I levitated. Yes, it is possible. Without consciously moving, I experienced an instantaneous, massive muscle contraction, my whole body rising 18 inches into the air and with one instinctive wave of the hand I swept the mosquito net aside and landed on the floor beside the bed.
The snake came after me. It was about 4 feet long, large for a krait – the deadliest snake in India. I rolled to the other side of the room and jumped to my feet as it charged across the floor. It was having a hard time getting traction on the ancient, polished earthen surface and was weaving angrily, trying to make headway. This gave me a scant few seconds of advantage. We had only been in this apartment for a few days and a previous occupant had left what I thought was a walking stick up against the wall of our room that I had not bothered to throw out. I reached for it now and began to duel with the snake, placing myself between it and Gyana’s bed, only a few feet away. Gyana slept blissfully on while I feinted and struck, attempting to get a good head shot or break the snake’s back.
Krait venom is 16 times more potent then cobra venom. At least half the adults bitten die, even with medical assistance. Gyana’s diminutive body weight would be no match for even a fraction of the poison this snake could deliver.
The head shot came a minute later, the longest minute of my life. The snake lay inert, although not necessarily dead. I draped it over the stick at arms length and took it outside. The stars pierced the night sky brightly and an old man watched as I tossed the black body with pale stripes into the weeds. It lay, seemingly lifeless.
“Nagne,” he said, a local name for the black krait.
“Is that bad?”
“Very bad. Very bad snake. He is not dead. He will come alive and go in the morning. They always go in the morning.” A not very reassuring bit of lore.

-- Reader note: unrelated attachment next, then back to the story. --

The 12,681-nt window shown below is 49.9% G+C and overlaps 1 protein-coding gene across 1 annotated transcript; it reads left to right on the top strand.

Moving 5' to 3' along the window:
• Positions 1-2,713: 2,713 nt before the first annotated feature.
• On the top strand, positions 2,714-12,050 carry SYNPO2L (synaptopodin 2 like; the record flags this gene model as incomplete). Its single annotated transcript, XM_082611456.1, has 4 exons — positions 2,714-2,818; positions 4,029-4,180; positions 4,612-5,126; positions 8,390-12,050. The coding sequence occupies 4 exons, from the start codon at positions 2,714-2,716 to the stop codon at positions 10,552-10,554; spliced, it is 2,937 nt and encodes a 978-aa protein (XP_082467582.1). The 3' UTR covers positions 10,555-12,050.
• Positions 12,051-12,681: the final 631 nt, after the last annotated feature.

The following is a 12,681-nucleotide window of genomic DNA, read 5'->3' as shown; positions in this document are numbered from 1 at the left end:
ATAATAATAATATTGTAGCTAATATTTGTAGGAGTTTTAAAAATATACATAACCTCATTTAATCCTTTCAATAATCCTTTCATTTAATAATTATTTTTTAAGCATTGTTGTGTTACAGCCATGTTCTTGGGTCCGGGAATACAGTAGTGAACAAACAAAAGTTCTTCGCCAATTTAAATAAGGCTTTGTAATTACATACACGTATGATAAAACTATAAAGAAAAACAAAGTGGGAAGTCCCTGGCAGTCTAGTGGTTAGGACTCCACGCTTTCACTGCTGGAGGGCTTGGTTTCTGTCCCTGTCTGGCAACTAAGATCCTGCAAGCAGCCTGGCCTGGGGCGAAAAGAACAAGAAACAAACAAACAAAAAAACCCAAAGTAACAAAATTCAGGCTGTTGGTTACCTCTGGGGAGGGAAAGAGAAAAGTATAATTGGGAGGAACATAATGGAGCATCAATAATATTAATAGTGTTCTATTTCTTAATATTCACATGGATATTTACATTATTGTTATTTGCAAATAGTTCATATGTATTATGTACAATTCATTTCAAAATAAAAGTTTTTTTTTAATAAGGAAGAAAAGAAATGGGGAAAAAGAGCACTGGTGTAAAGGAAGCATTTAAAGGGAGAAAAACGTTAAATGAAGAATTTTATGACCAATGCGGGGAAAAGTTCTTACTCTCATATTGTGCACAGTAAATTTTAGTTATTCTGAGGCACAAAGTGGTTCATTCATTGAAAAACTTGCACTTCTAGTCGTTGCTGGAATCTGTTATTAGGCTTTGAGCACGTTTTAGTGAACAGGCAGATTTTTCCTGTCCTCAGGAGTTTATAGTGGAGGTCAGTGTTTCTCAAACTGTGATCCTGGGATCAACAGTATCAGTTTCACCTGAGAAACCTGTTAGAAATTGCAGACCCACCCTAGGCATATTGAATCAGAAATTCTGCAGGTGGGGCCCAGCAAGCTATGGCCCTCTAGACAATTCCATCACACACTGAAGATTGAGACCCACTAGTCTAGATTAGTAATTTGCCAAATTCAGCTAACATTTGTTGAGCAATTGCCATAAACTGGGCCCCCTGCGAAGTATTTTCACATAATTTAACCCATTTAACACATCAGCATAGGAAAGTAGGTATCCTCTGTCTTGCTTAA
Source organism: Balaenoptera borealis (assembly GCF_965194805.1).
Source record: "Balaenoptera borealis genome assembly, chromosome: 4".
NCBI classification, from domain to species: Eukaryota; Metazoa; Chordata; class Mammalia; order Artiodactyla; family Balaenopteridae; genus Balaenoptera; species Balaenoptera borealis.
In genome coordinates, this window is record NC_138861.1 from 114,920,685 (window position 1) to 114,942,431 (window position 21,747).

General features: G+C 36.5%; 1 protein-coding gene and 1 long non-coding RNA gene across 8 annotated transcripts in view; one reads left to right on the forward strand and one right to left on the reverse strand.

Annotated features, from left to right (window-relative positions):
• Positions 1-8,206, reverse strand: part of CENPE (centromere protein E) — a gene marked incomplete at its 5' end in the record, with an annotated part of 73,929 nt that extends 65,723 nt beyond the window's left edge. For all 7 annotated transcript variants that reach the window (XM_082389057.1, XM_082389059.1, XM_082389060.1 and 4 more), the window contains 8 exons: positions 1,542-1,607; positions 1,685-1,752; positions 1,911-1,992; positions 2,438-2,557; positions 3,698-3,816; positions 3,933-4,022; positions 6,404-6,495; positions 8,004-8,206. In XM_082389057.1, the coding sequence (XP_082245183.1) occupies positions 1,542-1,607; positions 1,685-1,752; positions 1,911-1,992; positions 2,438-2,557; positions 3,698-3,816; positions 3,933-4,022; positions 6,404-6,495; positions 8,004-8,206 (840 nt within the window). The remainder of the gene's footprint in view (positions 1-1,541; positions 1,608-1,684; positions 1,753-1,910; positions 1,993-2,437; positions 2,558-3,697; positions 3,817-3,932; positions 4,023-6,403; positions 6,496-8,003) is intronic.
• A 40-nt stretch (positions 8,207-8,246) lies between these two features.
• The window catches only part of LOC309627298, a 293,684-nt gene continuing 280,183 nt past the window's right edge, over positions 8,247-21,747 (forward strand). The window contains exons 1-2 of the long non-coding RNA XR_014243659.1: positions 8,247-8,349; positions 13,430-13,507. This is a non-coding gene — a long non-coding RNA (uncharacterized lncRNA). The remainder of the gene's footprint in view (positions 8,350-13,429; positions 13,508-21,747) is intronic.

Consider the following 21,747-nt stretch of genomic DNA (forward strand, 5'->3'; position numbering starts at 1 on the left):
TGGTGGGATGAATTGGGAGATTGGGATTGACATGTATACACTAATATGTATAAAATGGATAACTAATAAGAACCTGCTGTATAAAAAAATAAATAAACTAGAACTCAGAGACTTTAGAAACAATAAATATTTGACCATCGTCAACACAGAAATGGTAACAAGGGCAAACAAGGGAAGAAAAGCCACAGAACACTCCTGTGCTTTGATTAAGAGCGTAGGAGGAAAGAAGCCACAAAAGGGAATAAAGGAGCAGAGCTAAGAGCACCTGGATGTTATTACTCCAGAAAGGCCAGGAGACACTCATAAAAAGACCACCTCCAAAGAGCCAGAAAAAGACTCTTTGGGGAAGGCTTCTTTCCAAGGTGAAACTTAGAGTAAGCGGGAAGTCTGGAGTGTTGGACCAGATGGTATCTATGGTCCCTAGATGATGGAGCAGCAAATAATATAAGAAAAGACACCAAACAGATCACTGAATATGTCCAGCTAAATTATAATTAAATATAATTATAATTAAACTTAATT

Back in our room, Gyana slept on. I crawled into bed without the slightest chance of sleep. My every cell was reverberating. I kept thinking back at the levitating. The threat had presented itself so unexpectedly that I hadn’t had time to deliberately react. While my conscious mind faltered, paralyzed, a deeper, instinctive mechanism had kicked in. In an instant, every muscle in my body had involuntarily contracted to throw me into the air and away from the danger. I kept replaying this in my mind.
But as I lay there, I heard a rustling above me and looked up to see the deeply-thatched roof, perhaps 3 feet thick from years of layering, obviously now home to rodents and their predators. The krait had probably dropped from a tree to the roof, drawn by the scent of my extravagant feather pillows and curled up, waiting for the chickens to return. The walking stick, not a common thing in India unless you are crippled, had been left for a purpose. A cripple would have taken his stick with him. This was a snake stick!
I lay alert all night and in the morning went out to look at the snake again. It was gone. That day we moved in with Sushila, above the whorehouse.
A story from The Pieces of My Heart, an autobiography by David Goldberg (Deva)
- Death Knocks in India – Deva remembers the time he almost lost his daughter Gyana